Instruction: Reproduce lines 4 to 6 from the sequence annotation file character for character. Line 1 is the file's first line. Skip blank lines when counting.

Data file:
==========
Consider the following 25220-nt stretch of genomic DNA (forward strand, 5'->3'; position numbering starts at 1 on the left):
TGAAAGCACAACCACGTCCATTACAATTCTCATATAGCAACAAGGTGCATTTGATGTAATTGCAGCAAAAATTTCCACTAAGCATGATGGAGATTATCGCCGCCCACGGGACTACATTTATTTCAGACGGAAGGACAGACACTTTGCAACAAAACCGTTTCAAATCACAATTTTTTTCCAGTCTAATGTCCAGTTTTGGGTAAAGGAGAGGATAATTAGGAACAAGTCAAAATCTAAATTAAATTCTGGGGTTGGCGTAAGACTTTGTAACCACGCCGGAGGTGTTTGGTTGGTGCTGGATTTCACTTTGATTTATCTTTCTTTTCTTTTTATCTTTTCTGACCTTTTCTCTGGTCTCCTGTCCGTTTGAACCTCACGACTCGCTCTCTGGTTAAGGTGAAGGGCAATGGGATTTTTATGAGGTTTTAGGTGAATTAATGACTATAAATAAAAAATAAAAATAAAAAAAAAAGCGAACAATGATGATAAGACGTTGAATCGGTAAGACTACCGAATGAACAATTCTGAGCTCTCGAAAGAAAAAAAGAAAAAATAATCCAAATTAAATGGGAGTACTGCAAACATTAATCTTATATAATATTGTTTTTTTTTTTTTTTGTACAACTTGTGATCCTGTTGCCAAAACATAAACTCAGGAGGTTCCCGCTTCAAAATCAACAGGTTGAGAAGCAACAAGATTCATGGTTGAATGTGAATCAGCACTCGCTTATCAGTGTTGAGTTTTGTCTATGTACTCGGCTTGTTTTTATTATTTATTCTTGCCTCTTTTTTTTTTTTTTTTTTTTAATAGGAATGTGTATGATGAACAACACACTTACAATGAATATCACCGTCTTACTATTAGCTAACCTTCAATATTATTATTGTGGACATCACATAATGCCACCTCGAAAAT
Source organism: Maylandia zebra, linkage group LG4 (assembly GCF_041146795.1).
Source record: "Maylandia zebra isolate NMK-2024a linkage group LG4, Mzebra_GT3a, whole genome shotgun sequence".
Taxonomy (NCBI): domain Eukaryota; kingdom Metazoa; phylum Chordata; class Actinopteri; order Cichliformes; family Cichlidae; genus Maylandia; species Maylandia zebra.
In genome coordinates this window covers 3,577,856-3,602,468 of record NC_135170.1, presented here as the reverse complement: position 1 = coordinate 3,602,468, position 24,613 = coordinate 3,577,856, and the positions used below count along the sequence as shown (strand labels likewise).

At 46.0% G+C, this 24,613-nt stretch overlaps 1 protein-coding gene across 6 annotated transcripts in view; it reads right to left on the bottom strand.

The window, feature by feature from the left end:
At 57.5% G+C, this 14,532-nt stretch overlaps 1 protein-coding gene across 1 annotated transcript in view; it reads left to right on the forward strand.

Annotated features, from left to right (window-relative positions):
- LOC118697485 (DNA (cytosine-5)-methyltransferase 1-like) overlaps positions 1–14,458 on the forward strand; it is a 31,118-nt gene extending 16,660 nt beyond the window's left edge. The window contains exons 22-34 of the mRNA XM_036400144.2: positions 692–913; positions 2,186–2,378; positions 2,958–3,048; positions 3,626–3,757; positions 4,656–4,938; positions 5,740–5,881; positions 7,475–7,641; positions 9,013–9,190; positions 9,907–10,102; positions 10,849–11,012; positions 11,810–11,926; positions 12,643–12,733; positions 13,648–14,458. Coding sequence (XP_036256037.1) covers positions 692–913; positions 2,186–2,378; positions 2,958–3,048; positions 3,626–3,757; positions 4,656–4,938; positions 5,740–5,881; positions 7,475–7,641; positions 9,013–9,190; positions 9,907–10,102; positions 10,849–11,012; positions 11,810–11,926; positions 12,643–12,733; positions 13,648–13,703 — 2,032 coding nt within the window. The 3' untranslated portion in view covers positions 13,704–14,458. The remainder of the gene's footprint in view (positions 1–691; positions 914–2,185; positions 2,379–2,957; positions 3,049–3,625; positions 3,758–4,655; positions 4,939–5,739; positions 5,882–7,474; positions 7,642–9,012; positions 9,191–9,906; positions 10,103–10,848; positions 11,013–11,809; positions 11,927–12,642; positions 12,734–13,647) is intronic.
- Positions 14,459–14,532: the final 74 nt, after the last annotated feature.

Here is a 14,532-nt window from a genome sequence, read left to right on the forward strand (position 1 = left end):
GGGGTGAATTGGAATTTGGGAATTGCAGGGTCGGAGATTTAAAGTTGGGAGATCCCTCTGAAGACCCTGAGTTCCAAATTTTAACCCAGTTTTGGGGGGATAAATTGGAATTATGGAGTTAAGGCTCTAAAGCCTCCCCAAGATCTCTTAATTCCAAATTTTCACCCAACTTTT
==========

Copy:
Source record: "Maylandia zebra isolate NMK-2024a linkage group LG4, Mzebra_GT3a, whole genome shotgun sequence".
Taxonomy (NCBI): domain Eukaryota; kingdom Metazoa; phylum Chordata; class Actinopteri; order Cichliformes; family Cichlidae; genus Maylandia; species Maylandia zebra.
In genome coordinates this window covers 3,577,856-3,602,468 of record NC_135170.1, presented here as the reverse complement: position 1 = coordinate 3,602,468, position 24,613 = coordinate 3,577,856, and the positions used below count along the sequence as shown (strand labels likewise).